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Tanunda, Australia

Skejic J.,University of Melbourne | Skejic J.,Monash University | Steer D.L.,Monash University | Dunstan N.,Venom Supplies Pty. Ltd. | Hodgson W.C.,Monash University
Journal of Proteome Research | Year: 2015

This study demonstrates a direct role of venom protein expression alteration in the evolution of snake venom toxicity. Avian skeletal muscle contractile response to exogenously administered acetylcholine is completely inhibited upon exposure to South Australian and largely preserved following exposure to Queensland eastern brown snake Pseudonaja textilis venom, indicating potent postsynaptic neurotoxicity of the former and lack thereof of the latter venom. Label-free quantitative proteomics reveals extremely large differences in the expression of postsynaptic three-finger α-neurotoxins in these venoms, explaining the difference in the muscle contractile response and suggesting that the type of toxicity induced by venom can be modified by altered expression of venom proteins. Furthermore, the onset of neuromuscular paralysis in the rat phrenic nerve-diaphragm preparation occurs sooner upon exposure to the venom (10 μg/mL) with high expression of α-neurotoxins than the venoms containing predominately presynaptic β-neurotoxins. The study also finds that the onset of rat plasma coagulation is faster following exposure to the venoms with higher expression of venom prothrombin activator subunits. This is the first quantitative proteomic study that uses extracted ion chromatogram peak areas (MS1 XIC) of distinct homologous tryptic peptides to directly show the differences in the expression of venom proteins. © 2015 American Chemical Society. Source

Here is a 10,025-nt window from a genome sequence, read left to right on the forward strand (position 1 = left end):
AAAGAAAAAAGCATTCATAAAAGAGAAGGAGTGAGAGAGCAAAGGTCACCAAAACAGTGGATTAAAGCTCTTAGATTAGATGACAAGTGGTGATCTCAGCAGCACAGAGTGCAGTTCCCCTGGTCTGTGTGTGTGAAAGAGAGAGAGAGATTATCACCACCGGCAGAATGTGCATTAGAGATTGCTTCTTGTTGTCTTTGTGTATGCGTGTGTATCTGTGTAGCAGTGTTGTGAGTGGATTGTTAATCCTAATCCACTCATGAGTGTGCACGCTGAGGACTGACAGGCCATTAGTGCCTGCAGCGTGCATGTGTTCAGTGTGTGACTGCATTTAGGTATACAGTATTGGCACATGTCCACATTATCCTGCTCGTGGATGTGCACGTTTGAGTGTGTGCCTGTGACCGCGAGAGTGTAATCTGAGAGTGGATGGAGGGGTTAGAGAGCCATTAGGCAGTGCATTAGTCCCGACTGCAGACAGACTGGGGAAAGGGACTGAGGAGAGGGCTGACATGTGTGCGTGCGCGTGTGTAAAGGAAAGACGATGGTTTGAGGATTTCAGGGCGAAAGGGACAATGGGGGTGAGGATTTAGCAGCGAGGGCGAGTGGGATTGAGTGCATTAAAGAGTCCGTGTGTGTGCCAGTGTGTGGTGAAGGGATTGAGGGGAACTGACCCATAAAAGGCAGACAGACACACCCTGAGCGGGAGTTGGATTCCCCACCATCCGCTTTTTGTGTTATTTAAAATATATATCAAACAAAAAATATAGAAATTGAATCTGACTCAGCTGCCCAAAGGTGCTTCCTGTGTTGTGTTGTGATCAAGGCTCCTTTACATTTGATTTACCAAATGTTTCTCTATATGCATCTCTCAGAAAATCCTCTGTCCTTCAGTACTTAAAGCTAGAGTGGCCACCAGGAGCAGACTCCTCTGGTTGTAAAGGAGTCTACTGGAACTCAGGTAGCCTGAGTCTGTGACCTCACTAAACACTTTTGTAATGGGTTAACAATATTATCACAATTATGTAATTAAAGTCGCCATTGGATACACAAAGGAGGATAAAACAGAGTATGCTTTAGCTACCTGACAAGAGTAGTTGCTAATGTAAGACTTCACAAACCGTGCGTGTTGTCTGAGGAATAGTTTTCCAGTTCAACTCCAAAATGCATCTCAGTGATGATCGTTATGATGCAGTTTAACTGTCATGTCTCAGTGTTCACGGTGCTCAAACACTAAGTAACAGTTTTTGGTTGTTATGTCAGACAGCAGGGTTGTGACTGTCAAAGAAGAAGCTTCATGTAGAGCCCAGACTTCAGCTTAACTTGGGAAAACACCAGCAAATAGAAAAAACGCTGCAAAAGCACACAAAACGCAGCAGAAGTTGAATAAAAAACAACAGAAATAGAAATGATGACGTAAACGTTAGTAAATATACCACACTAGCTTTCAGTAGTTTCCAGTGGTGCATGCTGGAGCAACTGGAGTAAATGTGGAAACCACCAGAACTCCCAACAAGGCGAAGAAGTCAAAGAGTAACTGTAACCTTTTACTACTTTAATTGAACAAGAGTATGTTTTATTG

Jackson T.N.W.,University of Queensland | Sunagar K.,University of Porto | Undheim E.A.B.,University of Queensland | Koludarov I.,University of Queensland | And 7 more authors.
Toxins | Year: 2013